Bird eggs are a wonder, even if we don t consider such cosmic philosophical puzzles as what came first, the bird or the egg and let s not.
They range from the tiny pea-sized wisp of an egg laid by a hummingbird to the ponderous ostrich egg, which weighs about three pounds, is the largest existing single cell known, and contains as much material as two dozen chicken eggs.
In between are all manner of sizes and shapes and colors and patterns, all clues about the bird, or at least the type of bird, that laid them.
Duck eggs, for example, are oily and waterproof. Those of cormorants are rough and chalky.
Most bird eggs are shaped like the familiar chicken egg round at one end and pointy at the other. The shape is the result of the egg being forced through the female bird s oviduct, or egg duct. Muscles contract in sequence behind the egg, pushing it forward.
At this point the egg s wall is still subject to shaping, and the more pointed end develops at the back side. Birds that nest on cliffs have evolved highly conical eggs, these being less likely to roll off a cliff s edge and more likely to just roll around in a tight circle.
By contrast, birds that build nests in cavities with holes lay nearly spherical eggs. Eggshells, moreover, are dotted with tiny pores that allow the embryo to breathe. A typical chicken egg has about 7,500 pores.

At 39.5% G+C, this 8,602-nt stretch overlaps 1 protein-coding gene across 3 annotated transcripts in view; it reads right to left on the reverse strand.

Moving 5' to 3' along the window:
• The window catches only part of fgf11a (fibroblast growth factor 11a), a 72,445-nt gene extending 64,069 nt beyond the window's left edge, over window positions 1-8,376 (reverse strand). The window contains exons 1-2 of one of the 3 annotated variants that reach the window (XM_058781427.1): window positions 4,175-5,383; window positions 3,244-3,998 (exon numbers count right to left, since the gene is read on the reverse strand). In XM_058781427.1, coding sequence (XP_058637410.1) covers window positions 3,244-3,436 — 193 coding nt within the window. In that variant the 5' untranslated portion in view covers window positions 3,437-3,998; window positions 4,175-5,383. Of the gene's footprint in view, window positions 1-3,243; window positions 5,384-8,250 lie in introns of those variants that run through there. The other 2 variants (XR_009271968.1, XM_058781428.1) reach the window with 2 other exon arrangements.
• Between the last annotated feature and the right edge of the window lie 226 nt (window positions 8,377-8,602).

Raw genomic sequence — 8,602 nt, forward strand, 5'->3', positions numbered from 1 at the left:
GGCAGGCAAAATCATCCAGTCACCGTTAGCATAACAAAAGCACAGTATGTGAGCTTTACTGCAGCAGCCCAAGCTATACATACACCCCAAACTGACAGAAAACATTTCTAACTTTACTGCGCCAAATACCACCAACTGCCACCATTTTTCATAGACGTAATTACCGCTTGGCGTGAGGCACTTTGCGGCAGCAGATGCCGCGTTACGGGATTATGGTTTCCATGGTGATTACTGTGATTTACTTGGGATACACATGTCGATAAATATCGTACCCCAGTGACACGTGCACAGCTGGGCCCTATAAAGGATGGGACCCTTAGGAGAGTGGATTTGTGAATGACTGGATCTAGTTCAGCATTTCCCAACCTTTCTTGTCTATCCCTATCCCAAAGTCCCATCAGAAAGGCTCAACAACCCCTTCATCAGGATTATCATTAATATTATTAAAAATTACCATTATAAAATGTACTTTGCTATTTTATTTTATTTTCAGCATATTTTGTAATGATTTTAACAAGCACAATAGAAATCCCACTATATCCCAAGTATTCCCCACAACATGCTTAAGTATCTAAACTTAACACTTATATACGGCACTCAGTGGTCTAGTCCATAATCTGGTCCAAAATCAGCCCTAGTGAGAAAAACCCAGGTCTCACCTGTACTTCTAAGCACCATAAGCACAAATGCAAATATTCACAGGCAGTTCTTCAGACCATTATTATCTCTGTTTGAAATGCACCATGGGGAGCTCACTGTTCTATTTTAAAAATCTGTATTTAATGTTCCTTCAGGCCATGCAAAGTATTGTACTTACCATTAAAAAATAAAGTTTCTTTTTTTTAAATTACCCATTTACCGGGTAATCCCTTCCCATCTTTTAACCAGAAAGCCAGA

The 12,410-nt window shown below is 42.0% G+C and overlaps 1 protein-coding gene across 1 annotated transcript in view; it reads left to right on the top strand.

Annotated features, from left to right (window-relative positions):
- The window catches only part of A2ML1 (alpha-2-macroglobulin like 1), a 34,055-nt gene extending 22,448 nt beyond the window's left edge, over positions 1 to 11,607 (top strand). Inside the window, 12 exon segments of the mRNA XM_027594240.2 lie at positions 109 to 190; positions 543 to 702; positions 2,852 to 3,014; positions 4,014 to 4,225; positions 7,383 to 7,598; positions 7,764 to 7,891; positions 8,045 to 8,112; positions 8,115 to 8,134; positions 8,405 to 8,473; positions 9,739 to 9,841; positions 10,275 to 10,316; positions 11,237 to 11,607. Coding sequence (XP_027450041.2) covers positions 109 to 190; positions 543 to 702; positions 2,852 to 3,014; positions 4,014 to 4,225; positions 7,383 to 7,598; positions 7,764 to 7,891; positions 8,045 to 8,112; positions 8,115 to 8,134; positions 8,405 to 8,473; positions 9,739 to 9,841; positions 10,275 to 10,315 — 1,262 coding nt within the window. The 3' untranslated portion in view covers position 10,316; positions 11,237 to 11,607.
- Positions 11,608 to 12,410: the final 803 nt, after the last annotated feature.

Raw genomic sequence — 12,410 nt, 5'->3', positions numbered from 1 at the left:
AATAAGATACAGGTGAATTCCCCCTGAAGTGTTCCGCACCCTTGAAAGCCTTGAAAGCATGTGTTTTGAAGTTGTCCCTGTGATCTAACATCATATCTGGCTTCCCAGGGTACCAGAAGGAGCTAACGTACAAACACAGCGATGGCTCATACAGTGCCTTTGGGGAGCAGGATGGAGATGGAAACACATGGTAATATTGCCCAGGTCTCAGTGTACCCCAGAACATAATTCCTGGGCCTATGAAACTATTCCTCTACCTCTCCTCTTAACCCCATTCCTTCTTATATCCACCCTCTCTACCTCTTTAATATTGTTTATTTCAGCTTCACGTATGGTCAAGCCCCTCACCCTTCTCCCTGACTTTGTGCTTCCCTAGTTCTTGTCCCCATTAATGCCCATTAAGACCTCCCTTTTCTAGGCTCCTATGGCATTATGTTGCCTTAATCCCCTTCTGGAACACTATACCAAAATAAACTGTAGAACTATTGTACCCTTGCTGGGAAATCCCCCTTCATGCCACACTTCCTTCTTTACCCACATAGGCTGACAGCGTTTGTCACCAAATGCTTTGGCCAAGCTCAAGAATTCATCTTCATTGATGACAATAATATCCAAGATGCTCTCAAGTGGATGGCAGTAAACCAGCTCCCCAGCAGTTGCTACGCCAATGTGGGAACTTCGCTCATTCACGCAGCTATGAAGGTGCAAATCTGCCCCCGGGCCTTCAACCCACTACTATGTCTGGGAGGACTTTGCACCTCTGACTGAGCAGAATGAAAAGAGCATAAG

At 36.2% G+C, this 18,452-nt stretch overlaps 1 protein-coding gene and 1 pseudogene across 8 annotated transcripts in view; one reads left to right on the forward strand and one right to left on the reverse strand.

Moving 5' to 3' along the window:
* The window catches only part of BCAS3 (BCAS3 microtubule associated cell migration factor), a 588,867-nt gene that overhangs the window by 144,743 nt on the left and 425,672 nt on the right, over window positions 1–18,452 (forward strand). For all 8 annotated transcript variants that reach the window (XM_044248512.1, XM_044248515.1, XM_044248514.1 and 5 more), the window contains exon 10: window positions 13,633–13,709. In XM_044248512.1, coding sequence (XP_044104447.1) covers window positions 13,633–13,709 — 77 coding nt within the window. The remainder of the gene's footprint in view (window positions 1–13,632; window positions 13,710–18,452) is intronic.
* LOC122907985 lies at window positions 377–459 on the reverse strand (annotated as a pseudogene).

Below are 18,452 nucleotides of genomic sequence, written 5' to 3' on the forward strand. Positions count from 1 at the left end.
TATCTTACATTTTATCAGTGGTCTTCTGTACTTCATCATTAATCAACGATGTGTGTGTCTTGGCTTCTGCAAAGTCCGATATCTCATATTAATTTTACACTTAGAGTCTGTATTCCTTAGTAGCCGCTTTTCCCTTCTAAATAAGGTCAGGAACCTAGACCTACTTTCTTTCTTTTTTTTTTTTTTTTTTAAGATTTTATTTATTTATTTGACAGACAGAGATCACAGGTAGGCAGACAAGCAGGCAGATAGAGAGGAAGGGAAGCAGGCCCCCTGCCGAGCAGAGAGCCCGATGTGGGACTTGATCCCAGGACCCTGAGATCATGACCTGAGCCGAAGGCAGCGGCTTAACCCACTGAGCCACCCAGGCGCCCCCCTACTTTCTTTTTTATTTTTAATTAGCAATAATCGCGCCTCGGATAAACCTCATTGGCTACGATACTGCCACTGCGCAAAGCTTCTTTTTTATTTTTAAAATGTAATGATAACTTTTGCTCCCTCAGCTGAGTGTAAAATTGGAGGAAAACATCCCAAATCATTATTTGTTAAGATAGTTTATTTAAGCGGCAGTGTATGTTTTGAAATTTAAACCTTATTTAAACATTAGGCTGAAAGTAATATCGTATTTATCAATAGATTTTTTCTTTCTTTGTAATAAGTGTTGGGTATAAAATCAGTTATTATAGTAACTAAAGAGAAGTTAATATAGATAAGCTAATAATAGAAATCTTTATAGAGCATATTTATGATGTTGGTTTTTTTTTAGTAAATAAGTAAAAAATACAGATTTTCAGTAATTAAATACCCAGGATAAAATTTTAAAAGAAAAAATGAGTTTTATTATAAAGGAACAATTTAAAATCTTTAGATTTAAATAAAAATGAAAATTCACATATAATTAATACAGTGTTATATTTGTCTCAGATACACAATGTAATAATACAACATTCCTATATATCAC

The base color of bird eggs is white, owing to the calcium carbonate of which the shells mostly are comprised. But some species, especially among the passerines the perching birds or songbirds that make up 60 percent of all species produce colored eggs. This group includes such popular groups as the sparrows and warblers.
Pigments such as biliverdin and a related compound, the zinc chelate of biliverdin, produce a blue or green coloration, and protoporphyrin produces reds and browns.
Though non-passerines often have white eggs, ground nesters have evolved a pattern of spots and speckles. One theory is that such patterns are camouflage against predators. Another theory is that distinctive patterns in each egg help some nesting birds to distinguish among eggs in their clutches to assure that each egg is turned and warmed equally.
It is possible, however, that patterns of spots or speckling in an eggshell may not just be about camouflage or identity cues. Recent research suggests that pigmentation on an eggshell, particularly with the protoporphyrin in songbirds, may reduce brittleness and act like a lubricant, actually strengthening what might otherwise be fairly fragile eggs.
Pigments thus may act like a glue to support thin areas of shells, such as the broader more rounded end, or they may strengthen thin-shelled eggs laid by birds where local soils are poor in calcium. Eggs laid later in a clutch usually have more pigment or glue than earlier ones because the female s calcium supply is running low.
Romantics among us even may contend that the spots and spirals grace bird eggs for beauty s sake. In any event, bird eggs are worth a closer look just mind the nature ethic and avoid disturbing active nests.
Observe from afar.
But each spring it is common to find eggs that have fallen from a nest, or even whole nests that have been abandoned. These allow egg-study up close.
Indeed, if every egg and every nest were a perfect success, we would be overwhelmed by a plague of feathered fiends, not friends.